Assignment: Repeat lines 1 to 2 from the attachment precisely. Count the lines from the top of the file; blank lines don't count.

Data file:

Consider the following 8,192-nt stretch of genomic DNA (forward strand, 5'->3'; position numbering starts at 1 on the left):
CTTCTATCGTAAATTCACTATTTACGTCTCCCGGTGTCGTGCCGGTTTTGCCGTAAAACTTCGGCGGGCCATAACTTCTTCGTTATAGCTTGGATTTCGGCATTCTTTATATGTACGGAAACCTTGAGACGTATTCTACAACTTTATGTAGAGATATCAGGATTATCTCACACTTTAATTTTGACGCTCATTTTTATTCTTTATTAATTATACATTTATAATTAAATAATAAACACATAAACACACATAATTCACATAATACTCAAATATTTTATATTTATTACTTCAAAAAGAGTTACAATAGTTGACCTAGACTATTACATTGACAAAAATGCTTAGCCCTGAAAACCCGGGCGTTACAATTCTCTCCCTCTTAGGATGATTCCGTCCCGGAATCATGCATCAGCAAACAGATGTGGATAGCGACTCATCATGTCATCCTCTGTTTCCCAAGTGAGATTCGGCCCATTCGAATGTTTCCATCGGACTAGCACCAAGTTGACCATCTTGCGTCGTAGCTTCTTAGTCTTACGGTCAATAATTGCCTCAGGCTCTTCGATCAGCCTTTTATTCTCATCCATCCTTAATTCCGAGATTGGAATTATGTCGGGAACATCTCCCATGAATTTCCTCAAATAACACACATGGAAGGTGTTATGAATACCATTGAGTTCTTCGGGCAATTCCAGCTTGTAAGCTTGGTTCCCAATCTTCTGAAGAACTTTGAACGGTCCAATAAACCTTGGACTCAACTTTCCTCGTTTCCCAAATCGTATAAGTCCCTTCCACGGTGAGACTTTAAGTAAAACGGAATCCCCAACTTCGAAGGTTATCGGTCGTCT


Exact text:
Consider the following 8,192-nt stretch of genomic DNA (forward strand, 5'->3'; position numbering starts at 1 on the left):
CTTCTATCGTAAATTCACTATTTACGTCTCCCGGTGTCGTGCCGGTTTTGCCGTAAAACTTCGGCGGGCCATAACTTCTTCGTTATAGCTTGGATTTCGGCATTCTTTATATGTACGGAAACCTTGAGACGTATTCTACAACTTTATGTAGAGATATCAGGATTATCTCACACTTTAATTTTGACGCTCATTTTTATTCTTTATTAATTATACATTTATAATTAAATAATAAACACATAAACACACATAATTCACATAATACTCAAATATTTTATATTTATTACTTCAAAAAGAGTTACAATAGTTGACCTAGACTATTACATTGACAAAAATGCTTAGCCCTGAAAACCCGGGCGTTACAATTCTCTCCCTCTTAGGATGATTCCGTCCCGGAATCATGCATCAGCAAACAGATGTGGATAGCGACTCATCATGTCATCCTCTGTTTCCCAAGTGAGATTCGGCCCATTCGAATGTTTCCATCGGACTAGCACCAAGTTGACCATCTTGCGTCGTAGCTTCTTAGTCTTACGGTCAATAATTGCCTCAGGCTCTTCGATCAGCCTTTTATTCTCATCCATCCTTAATTCCGAGATTGGAATTATGTCGGGAACATCTCCCATGAATTTCCTCAAATAACACACATGGAAGGTGTTATGAATACCATTGAGTTCTTCGGGCAATTCCAGCTTGTAAGCTTGGTTCCCAATCTTCTGAAGAACTTTGAACGGTCCAATAAACCTTGGACTCAACTTTCCTCGTTTCCCAAATCGTATAAGTCCCTTCCACGGTGAGACTTTAAGTAAAACGGAATCCCCAACTTCGAAGGTTATCGGTCGTCT